House of Commons Hansard #3 of the 37th Parliament, 2nd Session. (The original version is on Parliament's site.) The word of the day was destruction.

Topics

Supply Management
Oral Question Period

2:40 p.m.

Papineau—Saint-Denis
Québec

Liberal

Pierre Pettigrew Minister for International Trade

Mr. Speaker, we never considered making any kind of compromise regarding our supply management system. We did not develop a negotiating strategy that would jeopardize supply management in Canada, because we believe in this system.

We built it ourselves, and that includes this government and the previous governments. We have contributed to it more than some hon. members, who are trying to scare people who earn a good living on their farms, across the country. We will continue to promote the supply management system in Canada.

Supply Management
Oral Question Period

2:40 p.m.

Bloc

Louis Plamondon Bas-Richelieu—Nicolet—Bécancour, QC

Mr. Speaker, if the minister's commitment is as firm and sincere as he claims, why does he not fully implement the measures provided under the existing agreement regarding border controls, by stopping imports that contain milk derivatives and by enforcing more strictly the 13% rule, for example in the case of chicken?

There is a great difference right now between what the minister says and does.

Supply Management
Oral Question Period

2:40 p.m.

Papineau—Saint-Denis
Québec

Liberal

Pierre Pettigrew Minister for International Trade

Mr. Speaker, luckily, farmers have learned to work closely with us in recent years. These people were able to put their trust in us when it mattered.

When certain issues, such as cheese sticks imports, are brought to our attention, we settle the matter through discussions with the Americans. It is our government that solved issues which had not been settled in the years before it took office.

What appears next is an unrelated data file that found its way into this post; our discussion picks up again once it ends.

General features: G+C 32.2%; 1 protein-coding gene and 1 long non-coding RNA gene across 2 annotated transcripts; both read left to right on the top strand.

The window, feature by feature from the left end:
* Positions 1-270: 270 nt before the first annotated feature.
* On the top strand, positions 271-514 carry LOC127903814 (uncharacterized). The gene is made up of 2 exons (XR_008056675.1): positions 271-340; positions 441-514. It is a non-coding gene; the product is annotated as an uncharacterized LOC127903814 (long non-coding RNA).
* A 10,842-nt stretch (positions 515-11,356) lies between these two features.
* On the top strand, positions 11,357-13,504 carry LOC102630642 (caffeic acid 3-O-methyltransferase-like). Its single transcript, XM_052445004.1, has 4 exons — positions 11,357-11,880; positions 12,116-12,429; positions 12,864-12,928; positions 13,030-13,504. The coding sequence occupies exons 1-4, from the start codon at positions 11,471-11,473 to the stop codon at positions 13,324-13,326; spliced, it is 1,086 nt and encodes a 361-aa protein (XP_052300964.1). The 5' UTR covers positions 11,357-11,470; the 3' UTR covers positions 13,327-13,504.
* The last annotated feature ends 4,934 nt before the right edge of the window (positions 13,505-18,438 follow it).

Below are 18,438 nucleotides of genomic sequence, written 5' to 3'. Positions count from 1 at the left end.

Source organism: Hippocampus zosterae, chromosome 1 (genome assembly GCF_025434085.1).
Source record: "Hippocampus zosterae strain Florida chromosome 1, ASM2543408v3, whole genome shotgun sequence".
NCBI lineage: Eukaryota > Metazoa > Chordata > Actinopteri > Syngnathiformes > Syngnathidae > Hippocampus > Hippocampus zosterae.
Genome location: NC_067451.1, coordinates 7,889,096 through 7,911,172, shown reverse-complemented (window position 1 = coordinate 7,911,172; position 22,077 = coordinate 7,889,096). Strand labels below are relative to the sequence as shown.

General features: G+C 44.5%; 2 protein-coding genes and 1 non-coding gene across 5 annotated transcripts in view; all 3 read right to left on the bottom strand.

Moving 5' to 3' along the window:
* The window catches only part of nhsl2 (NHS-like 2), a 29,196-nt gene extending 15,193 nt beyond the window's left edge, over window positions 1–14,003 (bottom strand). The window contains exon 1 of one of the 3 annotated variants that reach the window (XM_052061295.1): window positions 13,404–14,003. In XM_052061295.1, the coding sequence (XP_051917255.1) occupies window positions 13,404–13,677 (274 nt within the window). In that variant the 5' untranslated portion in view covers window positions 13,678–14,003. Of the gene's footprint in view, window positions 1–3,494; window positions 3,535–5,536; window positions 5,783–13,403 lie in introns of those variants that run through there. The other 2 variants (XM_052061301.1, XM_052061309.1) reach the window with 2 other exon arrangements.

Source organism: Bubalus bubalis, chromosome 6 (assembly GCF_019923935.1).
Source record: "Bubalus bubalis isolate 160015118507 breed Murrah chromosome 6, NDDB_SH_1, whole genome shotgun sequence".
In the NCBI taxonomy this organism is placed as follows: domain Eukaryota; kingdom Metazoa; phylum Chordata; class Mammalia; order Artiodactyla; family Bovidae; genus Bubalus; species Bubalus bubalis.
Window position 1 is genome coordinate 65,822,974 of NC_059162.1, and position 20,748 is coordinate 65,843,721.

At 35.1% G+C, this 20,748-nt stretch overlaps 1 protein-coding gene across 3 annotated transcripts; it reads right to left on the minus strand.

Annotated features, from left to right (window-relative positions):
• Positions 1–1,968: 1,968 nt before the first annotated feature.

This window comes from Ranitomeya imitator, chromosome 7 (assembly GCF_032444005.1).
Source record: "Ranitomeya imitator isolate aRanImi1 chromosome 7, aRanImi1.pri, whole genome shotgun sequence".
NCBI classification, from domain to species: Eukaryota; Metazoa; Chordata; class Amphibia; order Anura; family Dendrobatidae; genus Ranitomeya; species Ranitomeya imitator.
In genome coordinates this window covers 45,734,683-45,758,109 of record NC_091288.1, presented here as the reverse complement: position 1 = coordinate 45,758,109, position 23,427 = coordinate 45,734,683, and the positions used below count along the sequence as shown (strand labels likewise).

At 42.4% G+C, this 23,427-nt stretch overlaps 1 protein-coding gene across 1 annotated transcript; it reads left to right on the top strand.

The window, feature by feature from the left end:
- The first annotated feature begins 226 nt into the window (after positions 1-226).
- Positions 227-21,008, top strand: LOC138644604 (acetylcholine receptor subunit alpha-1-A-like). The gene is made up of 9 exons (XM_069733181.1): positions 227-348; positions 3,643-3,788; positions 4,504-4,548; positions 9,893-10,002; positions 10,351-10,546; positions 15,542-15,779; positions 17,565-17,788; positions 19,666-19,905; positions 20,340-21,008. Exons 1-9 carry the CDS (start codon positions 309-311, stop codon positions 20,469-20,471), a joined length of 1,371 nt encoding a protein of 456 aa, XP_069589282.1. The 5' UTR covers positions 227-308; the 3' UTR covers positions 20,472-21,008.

We will continue to work closely with farmers, even if this makes some people complain and even if it makes some waves in the regions.

Kyoto Protocol
Oral Question Period

2:40 p.m.

Canadian Alliance

Bob Mills Red Deer, AB

Mr. Speaker, the Prime Minister's cavalier approach to the ratification of Kyoto seems to totally ignore many Canadians, among them those on fixed incomes who will suffer under this plan. How will the Prime Minister answer to these people when they pay a lot more for power, heat and transportation?

Kyoto Protocol
Oral Question Period

2:40 p.m.

Victoria
B.C.

Liberal

David Anderson Minister of the Environment

Mr. Speaker, as was said in the House--

Kyoto Protocol
Oral Question Period

2:40 p.m.

The Speaker

Order. It is very difficult for the Chair to hear.

It is almost impossible for the Chair to hear the answer because of the noise at the other end of the House. I am urging hon. members to be a little more quiet, so that we can hear the questions and the answers. The hon. Minister of the Environment.

Kyoto Protocol
Oral Question Period

2:40 p.m.

Liberal

David Anderson Victoria, BC

Mr. Speaker, as was said in the House yesterday on a number of occasions, we are attempting to work with the provinces and territories to put in place a plan whereby impact on Canadians, if any, is minimized.

In addition to the people the hon. member has mentioned, who of course are very important, he should also think of future generations and the impact of unfettered climate change on them and their future.

Kyoto Protocol
Oral Question Period

2:40 p.m.

Canadian Alliance

Bob Mills Red Deer, AB

Mr. Speaker, we do care about future generations and the environment, but this Kyoto accord is just not going to do it and the minister knows that.

The Prime Minister talks about ratification. A number of companies have cut their future investments. They call this an investment chill and we are going to see a lot more of that. The minister knows that as well.

Why is the Prime Minister so intent on chasing his Kyoto legacy at the risk of an investment freeze?

Kyoto Protocol
Oral Question Period

2:40 p.m.

Victoria
B.C.

Liberal

David Anderson Minister of the Environment